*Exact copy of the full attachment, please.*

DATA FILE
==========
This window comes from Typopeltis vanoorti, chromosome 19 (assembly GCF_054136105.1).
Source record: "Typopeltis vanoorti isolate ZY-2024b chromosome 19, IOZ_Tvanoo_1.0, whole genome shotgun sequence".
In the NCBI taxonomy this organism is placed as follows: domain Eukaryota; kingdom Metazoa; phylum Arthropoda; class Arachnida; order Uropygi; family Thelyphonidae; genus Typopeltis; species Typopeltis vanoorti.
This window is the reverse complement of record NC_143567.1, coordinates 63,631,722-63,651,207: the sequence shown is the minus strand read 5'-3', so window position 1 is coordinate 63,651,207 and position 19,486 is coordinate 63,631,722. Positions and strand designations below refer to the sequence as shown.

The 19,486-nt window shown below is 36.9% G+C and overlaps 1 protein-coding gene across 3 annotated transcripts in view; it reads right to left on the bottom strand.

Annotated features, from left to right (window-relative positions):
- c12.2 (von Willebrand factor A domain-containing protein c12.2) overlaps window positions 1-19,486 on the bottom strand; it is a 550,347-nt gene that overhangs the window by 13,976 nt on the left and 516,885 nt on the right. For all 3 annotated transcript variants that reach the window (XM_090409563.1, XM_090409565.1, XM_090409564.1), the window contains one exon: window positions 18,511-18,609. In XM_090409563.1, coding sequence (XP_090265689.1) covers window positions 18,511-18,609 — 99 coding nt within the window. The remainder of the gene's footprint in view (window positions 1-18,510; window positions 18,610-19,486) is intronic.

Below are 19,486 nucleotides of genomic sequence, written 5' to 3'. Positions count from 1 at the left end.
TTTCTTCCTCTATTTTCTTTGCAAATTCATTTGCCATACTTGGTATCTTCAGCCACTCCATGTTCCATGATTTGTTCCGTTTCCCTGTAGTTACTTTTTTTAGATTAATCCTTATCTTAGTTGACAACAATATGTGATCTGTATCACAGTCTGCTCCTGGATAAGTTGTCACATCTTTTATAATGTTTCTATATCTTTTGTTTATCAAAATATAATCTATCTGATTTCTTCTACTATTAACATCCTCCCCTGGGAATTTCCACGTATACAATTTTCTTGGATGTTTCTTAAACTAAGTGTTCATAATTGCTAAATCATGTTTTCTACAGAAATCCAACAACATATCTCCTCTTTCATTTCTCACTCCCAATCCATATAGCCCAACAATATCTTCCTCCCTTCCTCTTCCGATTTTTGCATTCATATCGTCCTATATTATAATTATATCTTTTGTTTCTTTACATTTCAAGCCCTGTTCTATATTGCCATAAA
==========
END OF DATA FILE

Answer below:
This window comes from Typopeltis vanoorti, chromosome 19 (assembly GCF_054136105.1).
Source record: "Typopeltis vanoorti isolate ZY-2024b chromosome 19, IOZ_Tvanoo_1.0, whole genome shotgun sequence".
In the NCBI taxonomy this organism is placed as follows: domain Eukaryota; kingdom Metazoa; phylum Arthropoda; class Arachnida; order Uropygi; family Thelyphonidae; genus Typopeltis; species Typopeltis vanoorti.
This window is the reverse complement of record NC_143567.1, coordinates 63,631,722-63,651,207: the sequence shown is the minus strand read 5'-3', so window position 1 is coordinate 63,651,207 and position 19,486 is coordinate 63,631,722. Positions and strand designations below refer to the sequence as shown.

The 19,486-nt window shown below is 36.9% G+C and overlaps 1 protein-coding gene across 3 annotated transcripts in view; it reads right to left on the bottom strand.

Annotated features, from left to right (window-relative positions):
- c12.2 (von Willebrand factor A domain-containing protein c12.2) overlaps window positions 1-19,486 on the bottom strand; it is a 550,347-nt gene that overhangs the window by 13,976 nt on the left and 516,885 nt on the right. For all 3 annotated transcript variants that reach the window (XM_090409563.1, XM_090409565.1, XM_090409564.1), the window contains one exon: window positions 18,511-18,609. In XM_090409563.1, coding sequence (XP_090265689.1) covers window positions 18,511-18,609 — 99 coding nt within the window. The remainder of the gene's footprint in view (window positions 1-18,510; window positions 18,610-19,486) is intronic.

Below are 19,486 nucleotides of genomic sequence, written 5' to 3'. Positions count from 1 at the left end.
TTTCTTCCTCTATTTTCTTTGCAAATTCATTTGCCATACTTGGTATCTTCAGCCACTCCATGTTCCATGATTTGTTCCGTTTCCCTGTAGTTACTTTTTTTAGATTAATCCTTATCTTAGTTGACAACAATATGTGATCTGTATCACAGTCTGCTCCTGGATAAGTTGTCACATCTTTTATAATGTTTCTATATCTTTTGTTTATCAAAATATAATCTATCTGATTTCTTCTACTATTAACATCCTCCCCTGGGAATTTCCACGTATACAATTTTCTTGGATGTTTCTTAAACTAAGTGTTCATAATTGCTAAATCATGTTTTCTACAGAAATCCAACAACATATCTCCTCTTTCATTTCTCACTCCCAATCCATATAGCCCAACAATATCTTCCTCCCTTCCTCTTCCGATTTTTGCATTCATATCGTCCTATATTATAATTATATCTTTTGTTTCTTTACATTTCAAGCCCTGTTCTATATTGCCATAAA